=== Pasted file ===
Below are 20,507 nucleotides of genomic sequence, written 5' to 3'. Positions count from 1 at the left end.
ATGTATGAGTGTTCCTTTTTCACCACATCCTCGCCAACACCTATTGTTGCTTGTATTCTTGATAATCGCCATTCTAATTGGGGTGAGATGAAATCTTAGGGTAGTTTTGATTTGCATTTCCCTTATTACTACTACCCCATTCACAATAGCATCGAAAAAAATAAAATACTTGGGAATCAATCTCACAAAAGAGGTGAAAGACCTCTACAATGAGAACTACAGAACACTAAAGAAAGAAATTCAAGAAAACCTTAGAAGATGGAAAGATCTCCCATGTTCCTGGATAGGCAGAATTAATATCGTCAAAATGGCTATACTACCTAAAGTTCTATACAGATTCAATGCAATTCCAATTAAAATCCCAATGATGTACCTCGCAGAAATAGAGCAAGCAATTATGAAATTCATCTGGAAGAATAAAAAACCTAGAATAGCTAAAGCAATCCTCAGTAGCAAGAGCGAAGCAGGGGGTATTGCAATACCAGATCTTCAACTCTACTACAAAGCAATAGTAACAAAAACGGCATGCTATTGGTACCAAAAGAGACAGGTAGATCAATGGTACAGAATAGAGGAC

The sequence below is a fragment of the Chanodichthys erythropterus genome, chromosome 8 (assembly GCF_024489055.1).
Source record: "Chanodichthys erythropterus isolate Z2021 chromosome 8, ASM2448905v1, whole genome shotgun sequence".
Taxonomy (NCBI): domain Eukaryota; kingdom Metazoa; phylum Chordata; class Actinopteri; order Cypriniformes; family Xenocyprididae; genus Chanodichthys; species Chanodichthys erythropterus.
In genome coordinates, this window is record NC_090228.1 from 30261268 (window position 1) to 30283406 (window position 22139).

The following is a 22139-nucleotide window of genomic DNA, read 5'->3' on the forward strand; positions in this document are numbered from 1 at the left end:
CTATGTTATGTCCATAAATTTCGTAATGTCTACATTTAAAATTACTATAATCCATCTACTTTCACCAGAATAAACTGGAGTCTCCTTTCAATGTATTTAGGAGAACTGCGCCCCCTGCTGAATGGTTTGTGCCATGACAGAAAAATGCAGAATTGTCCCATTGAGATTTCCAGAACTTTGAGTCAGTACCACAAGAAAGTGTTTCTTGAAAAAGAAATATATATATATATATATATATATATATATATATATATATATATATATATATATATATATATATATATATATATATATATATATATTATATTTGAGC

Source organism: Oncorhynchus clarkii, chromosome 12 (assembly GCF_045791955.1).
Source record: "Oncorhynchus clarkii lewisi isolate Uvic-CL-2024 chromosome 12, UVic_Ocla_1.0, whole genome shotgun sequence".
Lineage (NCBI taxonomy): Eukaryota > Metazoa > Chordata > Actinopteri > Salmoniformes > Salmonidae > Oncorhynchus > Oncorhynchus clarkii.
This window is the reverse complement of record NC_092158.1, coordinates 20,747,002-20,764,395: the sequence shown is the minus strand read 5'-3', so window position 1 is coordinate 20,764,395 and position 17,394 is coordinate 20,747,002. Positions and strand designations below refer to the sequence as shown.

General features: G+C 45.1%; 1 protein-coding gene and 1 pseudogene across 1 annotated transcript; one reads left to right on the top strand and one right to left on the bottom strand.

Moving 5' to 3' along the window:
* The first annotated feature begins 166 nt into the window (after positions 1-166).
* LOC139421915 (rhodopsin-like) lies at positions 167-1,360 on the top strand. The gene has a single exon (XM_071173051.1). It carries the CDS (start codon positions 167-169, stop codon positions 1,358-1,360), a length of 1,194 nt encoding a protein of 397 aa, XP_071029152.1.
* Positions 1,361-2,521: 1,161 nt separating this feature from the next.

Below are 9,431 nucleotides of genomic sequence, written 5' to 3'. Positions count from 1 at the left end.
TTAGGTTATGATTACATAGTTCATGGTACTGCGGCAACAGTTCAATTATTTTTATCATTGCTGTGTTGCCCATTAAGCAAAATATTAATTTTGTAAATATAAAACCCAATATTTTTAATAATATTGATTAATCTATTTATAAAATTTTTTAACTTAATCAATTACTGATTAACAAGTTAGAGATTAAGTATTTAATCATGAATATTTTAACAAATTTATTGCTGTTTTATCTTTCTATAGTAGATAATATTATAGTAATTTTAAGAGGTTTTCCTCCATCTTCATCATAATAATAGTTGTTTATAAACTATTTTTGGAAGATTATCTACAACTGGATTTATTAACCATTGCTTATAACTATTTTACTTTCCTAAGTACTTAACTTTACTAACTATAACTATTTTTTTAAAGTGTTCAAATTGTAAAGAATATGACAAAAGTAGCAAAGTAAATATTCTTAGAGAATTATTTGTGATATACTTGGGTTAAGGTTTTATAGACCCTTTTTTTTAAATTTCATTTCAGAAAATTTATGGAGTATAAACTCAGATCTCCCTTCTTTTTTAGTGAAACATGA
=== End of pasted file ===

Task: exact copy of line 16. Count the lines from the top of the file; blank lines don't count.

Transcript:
* LOC139421915 (rhodopsin-like) lies at positions 167-1,360 on the top strand. The gene has a single exon (XM_071173051.1). It carries the CDS (start codon positions 167-169, stop codon positions 1,358-1,360), a length of 1,194 nt encoding a protein of 397 aa, XP_071029152.1.